With Hints of the Shining
An hour stretched by. I yawned another hour into extinction. Strangely, being ignored really annoyed me. I was the centre of my universe and everyone usually revolved around me. To have the masked bandit sit so calmly absorbed in a book and not even try to acknowledge my existence was more than I could tolerate. Besides, he sat near the door blocking my only means of escape. I rationalized that my best option was my mouth and what inevitably came out of it. I concluded the training on the Mother Ship proved fairly useless in this situation.
I took a deep breath. ‘Hoy! What’s his face!’ I hollered. Chief Ex man turned towards me. ‘I’ll talk. But only if you take off that mask. I can’t talk to someone I can’t see. It creeps me out! I don’t care if you’ve shown me once who you are. Take it off.’ That would keep the conversation going a while. I was sure that he would not take off his mask and argue against removing the mask. ‘They’re going wild out there, they won’t care if you’re—’
‘Fine!’ He lifted the hood off his head. ‘See it’s me. Anything else that you would like me to do? Would you prefer to speak in your own language? Swiss-German perhaps?’ He sat poised waiting for my reaction.
Here he was. I did not know what to make of the situation. I wondered if the lack of conversation and the gravity of the circumstances had altered my perception of reality.
‘What did you expect? Quasimodo? A gargoyle? Well?’ Günter unmasked said.
‘Doesn’t mean you get any special favours.’
‘I don’t expect any.’
‘Good. Glad to know where we stand,’ I replied. ‘I’ve had enough romantic and otherwise experiences to keep me going for a lifetime. I need a break.’
‘I understand. You know, for me, there were just so many Grey females I could, well you know, and then I had enough. Not to say I do not dream of human female companionship.’
‘Well you can just keep on dreaming; it’s not going to happen.’ I folded my arms.
‘That’s okay, I would never force you.’ He gazed at his feet deep in thought. He stared at the door. ‘Anyway, in the IGSF, it is better not to consider such things.’
‘No, must be professional. We have a mission—save Earth from the likes of Boris and his cronies,’ I said wishing ever so slightly our situation could be different. I did like his sense of humour.
‘I hope—you never—I am sorry if I ever made you feel uncomfortable.’
I eyed him warily. Now, if he were Kirk, he wouldn’t be fumbling with his words and going all red in the face. ‘What do you mean?’
‘Nothing,’ Günter replied, his voice cracking. ‘I was not very nice to you. I am sorry.’
‘It is okay, I accept your apology.’ I sniffed and then asked, ‘Are you alright?’
‘Yah, fine.’ He returned to perusing his book.
A shattering bang forced us flat on the carpet. Shards of glass covered the floor and us.
‘I think we need to make a run for it,’ I said.
Günter brushed the glass from his gown. ‘Yes, it’s time.’
I stood and brushed the glass pieces from my boiler suit. ‘I could do with my invisibility cloak right now.’
Günter picked his way over the glass-strewn floor, opened a cupboard, and then tossed a tartan blanket to me. ‘I know I put it here. Oh, no, just wait a minute, it was mouldy, wasn’t it?’ He hobbled over to a pile of clothes in the corner near the door. Then hunted through the pile. ‘I’m sure I had it. Now where did it—?’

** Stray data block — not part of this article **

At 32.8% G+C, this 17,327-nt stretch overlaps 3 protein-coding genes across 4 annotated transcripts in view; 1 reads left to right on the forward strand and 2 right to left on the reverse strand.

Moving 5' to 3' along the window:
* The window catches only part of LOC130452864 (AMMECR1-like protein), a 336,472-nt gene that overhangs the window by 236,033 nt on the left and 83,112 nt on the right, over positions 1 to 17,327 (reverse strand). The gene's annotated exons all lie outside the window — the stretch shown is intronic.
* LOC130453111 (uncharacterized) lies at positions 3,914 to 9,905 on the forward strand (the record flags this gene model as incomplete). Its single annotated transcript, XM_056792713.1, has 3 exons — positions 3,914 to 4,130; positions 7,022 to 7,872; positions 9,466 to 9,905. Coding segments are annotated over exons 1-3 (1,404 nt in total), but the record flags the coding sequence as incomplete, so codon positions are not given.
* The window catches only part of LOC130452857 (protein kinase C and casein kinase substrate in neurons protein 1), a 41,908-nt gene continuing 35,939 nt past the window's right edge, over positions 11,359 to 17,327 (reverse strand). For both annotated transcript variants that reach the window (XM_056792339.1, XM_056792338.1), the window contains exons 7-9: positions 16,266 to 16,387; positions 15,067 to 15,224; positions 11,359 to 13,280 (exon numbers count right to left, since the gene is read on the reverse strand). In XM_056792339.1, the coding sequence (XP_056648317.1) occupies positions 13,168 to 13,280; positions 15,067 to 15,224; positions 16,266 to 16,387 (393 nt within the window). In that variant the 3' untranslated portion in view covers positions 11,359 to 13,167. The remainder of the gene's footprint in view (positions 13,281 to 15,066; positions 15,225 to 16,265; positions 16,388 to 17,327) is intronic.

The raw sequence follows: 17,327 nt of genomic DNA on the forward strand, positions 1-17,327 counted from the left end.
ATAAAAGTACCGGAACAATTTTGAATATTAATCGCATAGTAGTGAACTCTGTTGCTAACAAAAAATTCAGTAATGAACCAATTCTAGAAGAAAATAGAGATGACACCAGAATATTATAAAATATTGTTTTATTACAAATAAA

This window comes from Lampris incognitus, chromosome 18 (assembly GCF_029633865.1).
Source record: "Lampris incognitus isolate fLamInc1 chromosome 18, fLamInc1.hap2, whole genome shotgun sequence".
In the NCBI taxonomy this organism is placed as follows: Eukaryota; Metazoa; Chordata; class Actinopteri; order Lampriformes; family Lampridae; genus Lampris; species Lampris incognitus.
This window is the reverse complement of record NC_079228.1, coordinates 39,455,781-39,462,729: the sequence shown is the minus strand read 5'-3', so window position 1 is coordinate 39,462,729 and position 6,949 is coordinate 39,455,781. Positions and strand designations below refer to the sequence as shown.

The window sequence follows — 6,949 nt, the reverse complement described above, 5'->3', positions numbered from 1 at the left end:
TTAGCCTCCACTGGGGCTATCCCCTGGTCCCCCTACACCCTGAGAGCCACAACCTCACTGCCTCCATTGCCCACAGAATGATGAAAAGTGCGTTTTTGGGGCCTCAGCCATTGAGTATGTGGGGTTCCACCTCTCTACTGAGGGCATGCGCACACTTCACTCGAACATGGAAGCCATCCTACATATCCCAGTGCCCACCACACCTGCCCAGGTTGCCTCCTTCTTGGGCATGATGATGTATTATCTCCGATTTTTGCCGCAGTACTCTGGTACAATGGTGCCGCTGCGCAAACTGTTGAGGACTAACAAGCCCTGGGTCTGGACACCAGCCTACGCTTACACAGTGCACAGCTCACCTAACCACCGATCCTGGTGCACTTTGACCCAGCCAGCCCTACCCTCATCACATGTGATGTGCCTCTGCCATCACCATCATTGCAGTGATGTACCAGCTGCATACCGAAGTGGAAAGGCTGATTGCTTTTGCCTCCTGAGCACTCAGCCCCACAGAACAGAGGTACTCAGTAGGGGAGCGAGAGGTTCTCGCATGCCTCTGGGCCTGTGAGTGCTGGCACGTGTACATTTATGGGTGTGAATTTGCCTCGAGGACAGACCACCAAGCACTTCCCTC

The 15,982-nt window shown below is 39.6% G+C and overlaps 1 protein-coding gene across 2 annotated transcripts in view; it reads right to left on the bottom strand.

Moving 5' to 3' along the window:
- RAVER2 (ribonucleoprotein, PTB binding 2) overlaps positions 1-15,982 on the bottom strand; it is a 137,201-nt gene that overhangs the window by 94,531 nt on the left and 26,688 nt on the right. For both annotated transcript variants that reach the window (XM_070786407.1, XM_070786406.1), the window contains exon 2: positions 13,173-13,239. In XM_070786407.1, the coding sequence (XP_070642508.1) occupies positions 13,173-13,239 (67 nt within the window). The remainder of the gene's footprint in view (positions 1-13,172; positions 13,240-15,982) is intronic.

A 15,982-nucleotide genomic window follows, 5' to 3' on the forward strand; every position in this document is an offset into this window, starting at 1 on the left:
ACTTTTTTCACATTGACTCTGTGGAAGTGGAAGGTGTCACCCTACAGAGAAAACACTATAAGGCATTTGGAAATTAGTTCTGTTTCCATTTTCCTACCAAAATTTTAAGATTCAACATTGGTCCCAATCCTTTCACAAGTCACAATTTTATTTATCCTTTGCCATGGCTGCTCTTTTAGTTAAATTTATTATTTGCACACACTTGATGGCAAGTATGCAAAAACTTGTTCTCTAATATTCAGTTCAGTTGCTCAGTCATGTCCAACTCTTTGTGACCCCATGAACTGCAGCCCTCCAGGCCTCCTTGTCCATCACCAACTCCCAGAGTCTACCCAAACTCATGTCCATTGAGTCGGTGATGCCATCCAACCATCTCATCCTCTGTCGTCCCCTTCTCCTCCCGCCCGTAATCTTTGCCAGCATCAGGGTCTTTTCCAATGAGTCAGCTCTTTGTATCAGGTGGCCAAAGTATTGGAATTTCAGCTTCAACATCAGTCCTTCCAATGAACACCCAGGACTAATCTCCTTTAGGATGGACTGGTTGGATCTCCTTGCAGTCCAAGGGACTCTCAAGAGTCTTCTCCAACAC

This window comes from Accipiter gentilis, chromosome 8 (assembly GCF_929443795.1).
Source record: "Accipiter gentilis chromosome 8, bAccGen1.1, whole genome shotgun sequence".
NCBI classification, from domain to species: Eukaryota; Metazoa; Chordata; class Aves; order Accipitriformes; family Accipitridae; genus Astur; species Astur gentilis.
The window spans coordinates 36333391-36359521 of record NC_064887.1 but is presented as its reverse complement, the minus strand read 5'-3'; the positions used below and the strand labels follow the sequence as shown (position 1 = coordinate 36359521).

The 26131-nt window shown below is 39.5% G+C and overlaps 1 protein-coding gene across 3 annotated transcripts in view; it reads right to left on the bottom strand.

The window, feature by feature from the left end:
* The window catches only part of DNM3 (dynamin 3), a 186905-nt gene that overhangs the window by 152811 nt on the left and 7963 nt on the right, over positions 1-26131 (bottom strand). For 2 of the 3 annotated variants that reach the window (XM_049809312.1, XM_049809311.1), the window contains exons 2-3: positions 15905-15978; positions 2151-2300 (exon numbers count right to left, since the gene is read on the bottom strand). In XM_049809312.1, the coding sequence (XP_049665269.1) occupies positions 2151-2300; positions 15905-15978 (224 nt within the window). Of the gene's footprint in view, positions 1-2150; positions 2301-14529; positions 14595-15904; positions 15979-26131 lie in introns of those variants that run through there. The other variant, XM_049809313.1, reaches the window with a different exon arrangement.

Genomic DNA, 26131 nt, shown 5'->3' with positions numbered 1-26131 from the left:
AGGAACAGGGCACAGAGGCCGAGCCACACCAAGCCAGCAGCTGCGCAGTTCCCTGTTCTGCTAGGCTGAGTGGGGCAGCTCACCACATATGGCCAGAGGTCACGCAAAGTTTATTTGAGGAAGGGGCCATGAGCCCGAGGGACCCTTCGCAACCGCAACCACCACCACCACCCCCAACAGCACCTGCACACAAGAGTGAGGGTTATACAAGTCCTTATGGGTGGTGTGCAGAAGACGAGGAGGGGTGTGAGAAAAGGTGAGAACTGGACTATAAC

Another bang louder and closer than the previous.
In the corridor, Kirk’s cries echoed: ‘Daddee! I want my Daddee! Oh, woe is mee! I’ll kill you Minna, you kill my Daddee!’
‘We’re running out of time,’ I hissed.
Günter plucked the cloak from the pile and passed it to me. ‘Here, let’s get out.’
‘Where are you, Minna?’ The door vibrated as Kirk hammered on it. The knob turned back and forth, as he tried to open it.
‘How are we going to get out?’ I asked. Visions of the guy hacking his way through the wood and poking his head through, made me shudder.
I threw the cloak over myself and hid the other side of the bookcase.
Günter wrapped the tartan blanket around his neck and darted from one side of the room to the other. ‘Where’s my hood? What did I do with my hood?’ He pointed at me. ‘It’s your fault, I should’ve never taken it off. Now look what’s happened.’
‘Just use your blanket.’
‘It’s no use,’ he huffed, ‘it’s not big enough.’
We watched, frozen, as the wood began to splinter around the knob.
‘Am I okay?’ I said through my teeth.
‘Probably not.’ Gunter glanced at me and shrugged. ‘Well, how do you think he caught you in the first place?’
‘Oh.’ I examined the plaid cloak. ‘But it’s all I’ve got, sure, it’s worth a try. Anyway, when I looked at the poppy, I reckon my invisibility cloak slipped.’
Günter sighed and shook his head.
With a crunch, the door burst out of its hinges and thudded to the floor.
Kirk in his cowboy outfit, his eyes swollen and face blotchy, stepped into the room. He aimed both fists glowing with ammunition at us.
He caught my eye and I wasn’t quick enough to look away. ‘Ah, my petal, there you are!’ He then shifted his attention to Günter. ‘And who are you?’
I fought with the cloak, rumpling it over my head. ‘What? How can you…?’
‘See you?’ Kirk laughed. ‘I am Bytrode. What do you think my hundreds of eyes are for?’
© Lee-Anne Marie Kling 2019
Feature Photo: Wall Carvings, La Chapelle Paris © L.M. Kling 2014
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